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THE DOUBLE LEASH

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Blizzard to lilac. Dandelion
to leaf. Endless
variation of seasons I note

in passing, smells
I cannot smell: rotting
gardens, feces, musk of cat.
These two

run in front of me, golden
shoulder to patchwork, heads
lifted or lowered into

scent, tongues lolling. Ears
damp with their own
spittle and each other's

tell me, tethered a pace behind,
their journey's epic: tipping
forward to the familiar or
stranger's distant yap; angling

to my breathing, whispered
praise, my slightest
suggestion.

Ignored.
The shepherd
throws herself into

any whirring wheel, to herd
the neighbor's tractor mower or
the UPS truck's packets
home; pulling her back,

the golden's oblivious
ballast, instinct heading
always for the gutter's

deepest puddle, her own way
within the forked leash's
one-foot range. As we pass,

the clans set up
their barking, as if we
were news, gathering center

of a congenial warning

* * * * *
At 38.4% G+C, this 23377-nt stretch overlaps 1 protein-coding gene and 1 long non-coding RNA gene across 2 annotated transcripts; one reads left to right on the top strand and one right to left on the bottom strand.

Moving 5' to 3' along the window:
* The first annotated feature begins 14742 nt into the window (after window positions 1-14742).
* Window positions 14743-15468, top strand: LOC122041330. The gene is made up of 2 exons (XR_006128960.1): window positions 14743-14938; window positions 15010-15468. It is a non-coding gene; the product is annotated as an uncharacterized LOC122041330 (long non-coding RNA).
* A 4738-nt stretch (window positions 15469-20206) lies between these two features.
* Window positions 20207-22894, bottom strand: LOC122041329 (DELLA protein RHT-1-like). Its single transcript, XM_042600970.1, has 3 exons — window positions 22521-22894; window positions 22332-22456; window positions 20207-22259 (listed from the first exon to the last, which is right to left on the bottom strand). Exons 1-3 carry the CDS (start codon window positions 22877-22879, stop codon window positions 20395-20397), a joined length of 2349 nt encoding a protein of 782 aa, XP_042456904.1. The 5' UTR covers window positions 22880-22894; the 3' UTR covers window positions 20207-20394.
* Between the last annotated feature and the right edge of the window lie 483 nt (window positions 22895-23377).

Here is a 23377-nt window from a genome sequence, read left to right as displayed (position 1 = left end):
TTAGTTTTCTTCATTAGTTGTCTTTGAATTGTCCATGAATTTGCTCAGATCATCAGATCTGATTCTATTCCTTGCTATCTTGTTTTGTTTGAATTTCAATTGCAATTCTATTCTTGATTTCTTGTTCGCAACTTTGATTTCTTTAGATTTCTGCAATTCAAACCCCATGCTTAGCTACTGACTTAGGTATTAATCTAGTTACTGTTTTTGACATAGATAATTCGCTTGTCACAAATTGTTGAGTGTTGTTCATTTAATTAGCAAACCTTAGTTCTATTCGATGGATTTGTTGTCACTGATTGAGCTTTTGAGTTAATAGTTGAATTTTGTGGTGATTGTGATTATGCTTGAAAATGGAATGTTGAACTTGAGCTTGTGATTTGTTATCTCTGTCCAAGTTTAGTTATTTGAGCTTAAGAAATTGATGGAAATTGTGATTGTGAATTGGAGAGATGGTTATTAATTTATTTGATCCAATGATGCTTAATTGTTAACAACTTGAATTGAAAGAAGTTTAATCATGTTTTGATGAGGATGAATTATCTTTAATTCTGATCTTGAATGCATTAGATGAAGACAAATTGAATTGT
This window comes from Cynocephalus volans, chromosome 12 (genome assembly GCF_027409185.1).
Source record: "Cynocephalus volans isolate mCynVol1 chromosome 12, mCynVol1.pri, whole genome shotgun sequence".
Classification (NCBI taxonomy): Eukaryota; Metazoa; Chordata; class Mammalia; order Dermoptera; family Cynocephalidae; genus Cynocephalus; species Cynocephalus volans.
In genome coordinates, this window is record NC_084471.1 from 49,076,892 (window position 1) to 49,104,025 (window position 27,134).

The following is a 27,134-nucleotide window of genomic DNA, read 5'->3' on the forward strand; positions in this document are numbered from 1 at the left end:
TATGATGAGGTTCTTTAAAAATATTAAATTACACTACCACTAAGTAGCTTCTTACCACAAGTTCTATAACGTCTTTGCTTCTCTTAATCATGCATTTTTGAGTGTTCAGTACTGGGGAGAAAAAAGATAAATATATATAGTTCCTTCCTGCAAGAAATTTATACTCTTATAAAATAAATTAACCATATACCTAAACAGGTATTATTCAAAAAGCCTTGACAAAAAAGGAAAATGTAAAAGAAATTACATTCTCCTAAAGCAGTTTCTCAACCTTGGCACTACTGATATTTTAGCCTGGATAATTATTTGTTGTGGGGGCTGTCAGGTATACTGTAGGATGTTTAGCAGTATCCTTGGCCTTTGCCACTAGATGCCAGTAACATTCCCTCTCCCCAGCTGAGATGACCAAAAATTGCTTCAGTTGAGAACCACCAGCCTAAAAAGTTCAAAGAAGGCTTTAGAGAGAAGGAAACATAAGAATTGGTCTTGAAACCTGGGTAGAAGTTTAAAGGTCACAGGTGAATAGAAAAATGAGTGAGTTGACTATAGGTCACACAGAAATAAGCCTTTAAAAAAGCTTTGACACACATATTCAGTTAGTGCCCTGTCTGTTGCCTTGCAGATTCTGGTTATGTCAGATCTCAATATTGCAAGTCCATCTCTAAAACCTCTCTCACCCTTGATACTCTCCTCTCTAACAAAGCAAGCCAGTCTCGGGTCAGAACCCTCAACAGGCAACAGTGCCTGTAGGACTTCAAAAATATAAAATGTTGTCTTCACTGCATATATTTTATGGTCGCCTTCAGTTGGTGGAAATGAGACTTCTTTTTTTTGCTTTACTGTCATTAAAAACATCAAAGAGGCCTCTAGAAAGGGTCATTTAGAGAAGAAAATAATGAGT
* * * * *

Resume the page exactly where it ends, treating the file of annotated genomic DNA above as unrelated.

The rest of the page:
din—mine answer with
disturbances of pace, an extra pull
or lollop, grins thrown

slant-eyed over shoulders
until one hears a call
she can't ignore, surrenders

to baying's ferocious
joy moving through
muscle and bone. Moving
storm, storm's eye: happy

universes whirl in their skins
as I do in mine. Unknowable,
their fate. Mediums between
foreign principalities, they're tied

to me, to each other, by my will,
by love; to that other realm
by song, and tooth, and blood.

Source: Poetry

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This poem originally appeared in the August 1998 issue of Poetry magazine

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THE DOUBLE LEASH

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